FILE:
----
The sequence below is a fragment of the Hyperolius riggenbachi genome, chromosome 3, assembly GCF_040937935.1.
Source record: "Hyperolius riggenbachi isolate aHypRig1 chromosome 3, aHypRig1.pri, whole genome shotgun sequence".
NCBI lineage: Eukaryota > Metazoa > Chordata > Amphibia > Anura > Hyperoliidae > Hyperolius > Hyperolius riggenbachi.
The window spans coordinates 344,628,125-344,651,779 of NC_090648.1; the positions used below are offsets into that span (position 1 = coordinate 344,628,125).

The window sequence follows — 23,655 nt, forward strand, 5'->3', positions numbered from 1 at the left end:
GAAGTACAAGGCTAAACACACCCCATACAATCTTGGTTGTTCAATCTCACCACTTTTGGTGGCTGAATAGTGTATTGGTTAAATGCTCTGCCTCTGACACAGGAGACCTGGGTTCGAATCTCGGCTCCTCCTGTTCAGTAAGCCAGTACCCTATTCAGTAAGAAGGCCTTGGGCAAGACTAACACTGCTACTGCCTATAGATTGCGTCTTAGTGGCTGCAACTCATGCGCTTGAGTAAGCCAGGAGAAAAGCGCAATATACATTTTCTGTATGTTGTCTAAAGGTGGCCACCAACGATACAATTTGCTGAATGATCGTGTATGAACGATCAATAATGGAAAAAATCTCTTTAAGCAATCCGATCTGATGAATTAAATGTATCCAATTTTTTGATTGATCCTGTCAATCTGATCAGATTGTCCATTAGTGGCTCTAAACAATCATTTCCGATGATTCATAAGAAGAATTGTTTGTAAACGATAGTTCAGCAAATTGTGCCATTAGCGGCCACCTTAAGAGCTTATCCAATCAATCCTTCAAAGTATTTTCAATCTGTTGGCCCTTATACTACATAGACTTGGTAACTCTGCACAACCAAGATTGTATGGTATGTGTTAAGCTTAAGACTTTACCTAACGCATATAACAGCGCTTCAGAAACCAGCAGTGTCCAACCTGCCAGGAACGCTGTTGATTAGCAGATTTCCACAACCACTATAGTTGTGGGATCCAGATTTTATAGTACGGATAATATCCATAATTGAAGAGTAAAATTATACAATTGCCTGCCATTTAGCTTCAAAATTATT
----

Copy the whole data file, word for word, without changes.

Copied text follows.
The sequence below is a fragment of the Hyperolius riggenbachi genome, chromosome 3, assembly GCF_040937935.1.
Source record: "Hyperolius riggenbachi isolate aHypRig1 chromosome 3, aHypRig1.pri, whole genome shotgun sequence".
NCBI lineage: Eukaryota > Metazoa > Chordata > Amphibia > Anura > Hyperoliidae > Hyperolius > Hyperolius riggenbachi.
The window spans coordinates 344,628,125-344,651,779 of NC_090648.1; the positions used below are offsets into that span (position 1 = coordinate 344,628,125).

The window sequence follows — 23,655 nt, forward strand, 5'->3', positions numbered from 1 at the left end:
GAAGTACAAGGCTAAACACACCCCATACAATCTTGGTTGTTCAATCTCACCACTTTTGGTGGCTGAATAGTGTATTGGTTAAATGCTCTGCCTCTGACACAGGAGACCTGGGTTCGAATCTCGGCTCCTCCTGTTCAGTAAGCCAGTACCCTATTCAGTAAGAAGGCCTTGGGCAAGACTAACACTGCTACTGCCTATAGATTGCGTCTTAGTGGCTGCAACTCATGCGCTTGAGTAAGCCAGGAGAAAAGCGCAATATACATTTTCTGTATGTTGTCTAAAGGTGGCCACCAACGATACAATTTGCTGAATGATCGTGTATGAACGATCAATAATGGAAAAAATCTCTTTAAGCAATCCGATCTGATGAATTAAATGTATCCAATTTTTTGATTGATCCTGTCAATCTGATCAGATTGTCCATTAGTGGCTCTAAACAATCATTTCCGATGATTCATAAGAAGAATTGTTTGTAAACGATAGTTCAGCAAATTGTGCCATTAGCGGCCACCTTAAGAGCTTATCCAATCAATCCTTCAAAGTATTTTCAATCTGTTGGCCCTTATACTACATAGACTTGGTAACTCTGCACAACCAAGATTGTATGGTATGTGTTAAGCTTAAGACTTTACCTAACGCATATAACAGCGCTTCAGAAACCAGCAGTGTCCAACCTGCCAGGAACGCTGTTGATTAGCAGATTTCCACAACCACTATAGTTGTGGGATCCAGATTTTATAGTACGGATAATATCCATAATTGAAGAGTAAAATTATACAATTGCCTGCCATTTAGCTTCAAAATTATT